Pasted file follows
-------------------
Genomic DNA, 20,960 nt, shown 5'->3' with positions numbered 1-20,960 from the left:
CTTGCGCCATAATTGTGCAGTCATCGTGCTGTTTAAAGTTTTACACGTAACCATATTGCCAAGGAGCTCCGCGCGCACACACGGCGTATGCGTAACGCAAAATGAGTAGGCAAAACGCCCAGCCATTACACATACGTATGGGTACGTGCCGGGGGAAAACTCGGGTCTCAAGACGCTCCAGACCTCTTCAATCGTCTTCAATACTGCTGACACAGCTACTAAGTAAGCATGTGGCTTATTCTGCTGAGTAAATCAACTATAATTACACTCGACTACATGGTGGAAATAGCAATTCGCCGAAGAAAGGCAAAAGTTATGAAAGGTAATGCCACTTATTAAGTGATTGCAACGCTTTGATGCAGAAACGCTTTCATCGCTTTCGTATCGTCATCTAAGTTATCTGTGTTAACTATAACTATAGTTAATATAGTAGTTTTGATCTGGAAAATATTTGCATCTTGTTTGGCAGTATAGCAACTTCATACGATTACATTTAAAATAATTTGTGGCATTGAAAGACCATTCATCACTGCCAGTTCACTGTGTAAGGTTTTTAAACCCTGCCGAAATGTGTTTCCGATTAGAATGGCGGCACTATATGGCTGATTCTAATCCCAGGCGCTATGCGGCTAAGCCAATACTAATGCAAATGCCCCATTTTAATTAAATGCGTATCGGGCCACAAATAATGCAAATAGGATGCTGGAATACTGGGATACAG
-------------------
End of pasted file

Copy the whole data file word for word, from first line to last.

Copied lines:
Genomic DNA, 20,960 nt, shown 5'->3' with positions numbered 1-20,960 from the left:
CTTGCGCCATAATTGTGCAGTCATCGTGCTGTTTAAAGTTTTACACGTAACCATATTGCCAAGGAGCTCCGCGCGCACACACGGCGTATGCGTAACGCAAAATGAGTAGGCAAAACGCCCAGCCATTACACATACGTATGGGTACGTGCCGGGGGAAAACTCGGGTCTCAAGACGCTCCAGACCTCTTCAATCGTCTTCAATACTGCTGACACAGCTACTAAGTAAGCATGTGGCTTATTCTGCTGAGTAAATCAACTATAATTACACTCGACTACATGGTGGAAATAGCAATTCGCCGAAGAAAGGCAAAAGTTATGAAAGGTAATGCCACTTATTAAGTGATTGCAACGCTTTGATGCAGAAACGCTTTCATCGCTTTCGTATCGTCATCTAAGTTATCTGTGTTAACTATAACTATAGTTAATATAGTAGTTTTGATCTGGAAAATATTTGCATCTTGTTTGGCAGTATAGCAACTTCATACGATTACATTTAAAATAATTTGTGGCATTGAAAGACCATTCATCACTGCCAGTTCACTGTGTAAGGTTTTTAAACCCTGCCGAAATGTGTTTCCGATTAGAATGGCGGCACTATATGGCTGATTCTAATCCCAGGCGCTATGCGGCTAAGCCAATACTAATGCAAATGCCCCATTTTAATTAAATGCGTATCGGGCCACAAATAATGCAAATAGGATGCTGGAATACTGGGATACAG